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Summary: The relationship of the shepherd and the sheep is much deeper than many of us realize.

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It’s interesting that the 23rd Psalm is one of the most loved and familiar passages in the Bible and yet so many people live their lives as if the version that I just read is true rather than the one in the Bible. We can live with such a wonderful sense of denial about the things of God and the reality of life. The truth is that all of those statements can appear to be true in our lives and then be completely taken away in a matter of moments, or perhaps months.

I was talking with a friend of mine, he’s been very successful, he not only owns his own business but on the side does a lot of real estate investing. A few years back he bought a prime piece of land and built his families dream home on it. It was going to be the home that they raised their children in and retired in. His total investment in it was $1.5 million. Last year he sold it in a short sale and walked away with nothing from it. But he was still happy, you know why, because it was just a house. His family was still doing well, he still had his business, and most importantly, he still had God in his life.

We’re going to start this year off by spending the next six weeks looking that the truth and the meaning of the Psalm. You see I think that we can face anything, both in life and in death, when we understand that the Lord is our shepherd.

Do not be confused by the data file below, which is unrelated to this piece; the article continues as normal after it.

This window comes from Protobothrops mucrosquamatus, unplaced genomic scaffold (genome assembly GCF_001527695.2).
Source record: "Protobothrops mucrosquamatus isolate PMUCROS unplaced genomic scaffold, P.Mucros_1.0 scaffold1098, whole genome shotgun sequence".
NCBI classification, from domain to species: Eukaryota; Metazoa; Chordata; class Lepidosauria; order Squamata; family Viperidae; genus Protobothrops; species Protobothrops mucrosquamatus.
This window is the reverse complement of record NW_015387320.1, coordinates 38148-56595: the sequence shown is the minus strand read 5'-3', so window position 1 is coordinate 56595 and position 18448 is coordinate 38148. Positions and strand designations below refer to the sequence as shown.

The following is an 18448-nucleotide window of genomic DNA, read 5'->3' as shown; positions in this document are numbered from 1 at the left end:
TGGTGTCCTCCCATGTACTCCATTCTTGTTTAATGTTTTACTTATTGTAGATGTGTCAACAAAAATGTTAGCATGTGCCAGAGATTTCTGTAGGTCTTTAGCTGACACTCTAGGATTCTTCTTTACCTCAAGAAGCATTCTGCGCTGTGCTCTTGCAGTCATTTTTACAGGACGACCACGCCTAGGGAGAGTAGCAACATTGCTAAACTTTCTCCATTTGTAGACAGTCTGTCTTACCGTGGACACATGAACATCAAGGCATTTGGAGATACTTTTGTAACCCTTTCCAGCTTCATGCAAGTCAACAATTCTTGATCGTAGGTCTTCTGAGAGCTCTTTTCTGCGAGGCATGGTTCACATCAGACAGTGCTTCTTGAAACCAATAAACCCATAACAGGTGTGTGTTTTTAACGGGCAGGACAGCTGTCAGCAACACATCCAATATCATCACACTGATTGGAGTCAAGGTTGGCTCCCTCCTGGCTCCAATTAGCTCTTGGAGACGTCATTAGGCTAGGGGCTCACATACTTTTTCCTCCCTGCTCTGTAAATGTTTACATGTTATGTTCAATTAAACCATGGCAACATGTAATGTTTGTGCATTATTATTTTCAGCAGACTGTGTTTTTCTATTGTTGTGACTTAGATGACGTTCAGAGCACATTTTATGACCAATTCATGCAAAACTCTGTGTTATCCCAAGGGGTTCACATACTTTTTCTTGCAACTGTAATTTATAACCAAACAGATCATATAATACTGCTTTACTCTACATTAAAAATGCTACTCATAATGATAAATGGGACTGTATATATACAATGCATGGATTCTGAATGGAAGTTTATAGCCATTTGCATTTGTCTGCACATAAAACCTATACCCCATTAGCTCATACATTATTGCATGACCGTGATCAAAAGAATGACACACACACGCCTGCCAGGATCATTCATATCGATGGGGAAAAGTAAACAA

It is a line that has captivated people across the world for centuries. For those of us who grew up in the city there is more to the words then perhaps we are aware of. As we begin our study we’re going to look today just at that first verse, “The Lord is My Shepherd, I shall not want.” As we look at this verse today we need to start by looking at the relationship between the sheep and the shepherd.

Some of these concepts are going to seem so obvious but I want us to picture what they really mean, in nature and then what it means that God can say these things about us. The first concept is that the sheep belong to the shepherd. Now this is not always the case today, but it is the implication of the Psalm, it doesn’t say that the Lord is a shepherd, but my shepherd, it implies permanence.

The shepherd owns that sheep, not the other way around. Think about what it means that the shepherd owns the sheep. If you own something then you can do what you want with it. Because the shepherd owns the sheep, he controls their fate, all of it. Those sheep that he desires to keep for their wool, he keeps. Those sheep that he decides to make a stew out of, he does. The sheep belong to the shepherd and he will use them in the ways that he thinks are appropriate.

The flip side of this is that the sheep belong to the shepherd because he purchased them. In order to start his own flock a shepherd would go to the sheep pens and examine the sheep that are for sale. Not only is he going to have to spend his hard earned money on them but he is going to have to depend on them for his livelihood and card for them over a long period of time. So he’s going to pick his sheep carefully, they will literally become very important to him and emotionally become very important to him.


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